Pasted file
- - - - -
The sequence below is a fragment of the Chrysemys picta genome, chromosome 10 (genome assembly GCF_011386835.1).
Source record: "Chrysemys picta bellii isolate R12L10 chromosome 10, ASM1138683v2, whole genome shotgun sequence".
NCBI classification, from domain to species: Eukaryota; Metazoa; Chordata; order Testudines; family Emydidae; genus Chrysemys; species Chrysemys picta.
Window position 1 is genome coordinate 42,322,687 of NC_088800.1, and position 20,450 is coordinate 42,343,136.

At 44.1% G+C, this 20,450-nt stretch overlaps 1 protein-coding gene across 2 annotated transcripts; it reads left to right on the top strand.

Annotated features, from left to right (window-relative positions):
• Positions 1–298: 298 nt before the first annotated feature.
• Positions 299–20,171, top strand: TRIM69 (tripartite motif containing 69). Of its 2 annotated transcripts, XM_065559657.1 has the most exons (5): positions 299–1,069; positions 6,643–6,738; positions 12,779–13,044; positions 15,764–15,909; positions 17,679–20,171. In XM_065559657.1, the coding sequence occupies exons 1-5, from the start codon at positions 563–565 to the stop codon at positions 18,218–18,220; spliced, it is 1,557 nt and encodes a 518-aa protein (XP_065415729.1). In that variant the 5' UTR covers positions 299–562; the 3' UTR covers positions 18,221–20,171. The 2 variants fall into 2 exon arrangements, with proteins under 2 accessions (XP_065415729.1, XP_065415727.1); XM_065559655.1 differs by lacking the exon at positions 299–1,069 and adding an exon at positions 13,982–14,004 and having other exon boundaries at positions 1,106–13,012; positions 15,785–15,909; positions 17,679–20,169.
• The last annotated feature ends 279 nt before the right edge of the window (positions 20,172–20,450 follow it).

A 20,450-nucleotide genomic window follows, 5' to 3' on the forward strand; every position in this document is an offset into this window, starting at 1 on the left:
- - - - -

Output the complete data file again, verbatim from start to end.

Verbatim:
The sequence below is a fragment of the Chrysemys picta genome, chromosome 10 (genome assembly GCF_011386835.1).
Source record: "Chrysemys picta bellii isolate R12L10 chromosome 10, ASM1138683v2, whole genome shotgun sequence".
NCBI classification, from domain to species: Eukaryota; Metazoa; Chordata; order Testudines; family Emydidae; genus Chrysemys; species Chrysemys picta.
Window position 1 is genome coordinate 42,322,687 of NC_088800.1, and position 20,450 is coordinate 42,343,136.

At 44.1% G+C, this 20,450-nt stretch overlaps 1 protein-coding gene across 2 annotated transcripts; it reads left to right on the top strand.

Annotated features, from left to right (window-relative positions):
• Positions 1–298: 298 nt before the first annotated feature.
• Positions 299–20,171, top strand: TRIM69 (tripartite motif containing 69). Of its 2 annotated transcripts, XM_065559657.1 has the most exons (5): positions 299–1,069; positions 6,643–6,738; positions 12,779–13,044; positions 15,764–15,909; positions 17,679–20,171. In XM_065559657.1, the coding sequence occupies exons 1-5, from the start codon at positions 563–565 to the stop codon at positions 18,218–18,220; spliced, it is 1,557 nt and encodes a 518-aa protein (XP_065415729.1). In that variant the 5' UTR covers positions 299–562; the 3' UTR covers positions 18,221–20,171. The 2 variants fall into 2 exon arrangements, with proteins under 2 accessions (XP_065415729.1, XP_065415727.1); XM_065559655.1 differs by lacking the exon at positions 299–1,069 and adding an exon at positions 13,982–14,004 and having other exon boundaries at positions 1,106–13,012; positions 15,785–15,909; positions 17,679–20,169.
• The last annotated feature ends 279 nt before the right edge of the window (positions 20,172–20,450 follow it).

A 20,450-nucleotide genomic window follows, 5' to 3' on the forward strand; every position in this document is an offset into this window, starting at 1 on the left: